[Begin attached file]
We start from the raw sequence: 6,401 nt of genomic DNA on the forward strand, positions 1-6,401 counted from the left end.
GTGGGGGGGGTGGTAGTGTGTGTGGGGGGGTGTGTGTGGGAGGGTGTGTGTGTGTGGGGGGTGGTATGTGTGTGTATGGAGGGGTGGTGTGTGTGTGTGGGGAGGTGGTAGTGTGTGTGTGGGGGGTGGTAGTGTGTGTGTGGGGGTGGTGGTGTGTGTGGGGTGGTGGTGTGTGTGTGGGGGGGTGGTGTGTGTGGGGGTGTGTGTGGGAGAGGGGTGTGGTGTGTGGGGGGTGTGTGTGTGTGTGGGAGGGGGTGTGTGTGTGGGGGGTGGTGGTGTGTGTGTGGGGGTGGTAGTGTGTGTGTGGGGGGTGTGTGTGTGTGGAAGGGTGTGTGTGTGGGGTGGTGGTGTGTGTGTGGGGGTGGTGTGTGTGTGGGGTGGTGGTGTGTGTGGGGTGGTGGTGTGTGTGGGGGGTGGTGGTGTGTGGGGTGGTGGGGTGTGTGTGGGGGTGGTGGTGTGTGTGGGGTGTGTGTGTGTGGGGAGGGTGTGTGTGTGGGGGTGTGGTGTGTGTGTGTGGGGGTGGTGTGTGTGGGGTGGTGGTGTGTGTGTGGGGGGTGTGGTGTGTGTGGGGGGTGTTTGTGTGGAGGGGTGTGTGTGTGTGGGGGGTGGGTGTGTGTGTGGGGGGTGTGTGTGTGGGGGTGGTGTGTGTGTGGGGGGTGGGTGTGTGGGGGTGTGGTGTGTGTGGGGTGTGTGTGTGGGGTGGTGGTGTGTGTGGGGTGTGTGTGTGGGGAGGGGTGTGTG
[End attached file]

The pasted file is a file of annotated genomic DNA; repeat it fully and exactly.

We start from the raw sequence: 6,401 nt of genomic DNA on the forward strand, positions 1-6,401 counted from the left end.
GTGGGGGGGGTGGTAGTGTGTGTGGGGGGGTGTGTGTGGGAGGGTGTGTGTGTGTGGGGGGTGGTATGTGTGTGTATGGAGGGGTGGTGTGTGTGTGTGGGGAGGTGGTAGTGTGTGTGTGGGGGGTGGTAGTGTGTGTGTGGGGGTGGTGGTGTGTGTGGGGTGGTGGTGTGTGTGTGGGGGGGTGGTGTGTGTGGGGGTGTGTGTGGGAGAGGGGTGTGGTGTGTGGGGGGTGTGTGTGTGTGTGGGAGGGGGTGTGTGTGTGGGGGGTGGTGGTGTGTGTGTGGGGGTGGTAGTGTGTGTGTGGGGGGTGTGTGTGTGTGGAAGGGTGTGTGTGTGGGGTGGTGGTGTGTGTGTGGGGGTGGTGTGTGTGTGGGGTGGTGGTGTGTGTGGGGTGGTGGTGTGTGTGGGGGGTGGTGGTGTGTGGGGTGGTGGGGTGTGTGTGGGGGTGGTGGTGTGTGTGGGGTGTGTGTGTGTGGGGAGGGTGTGTGTGTGGGGGTGTGGTGTGTGTGTGTGGGGGTGGTGTGTGTGGGGTGGTGGTGTGTGTGTGGGGGGTGTGGTGTGTGTGGGGGGTGTTTGTGTGGAGGGGTGTGTGTGTGTGGGGGGTGGGTGTGTGTGTGGGGGGTGTGTGTGTGGGGGTGGTGTGTGTGTGGGGGGTGGGTGTGTGGGGGTGTGGTGTGTGTGGGGTGTGTGTGTGGGGTGGTGGTGTGTGTGGGGTGTGTGTGTGGGGAGGGGTGTGTG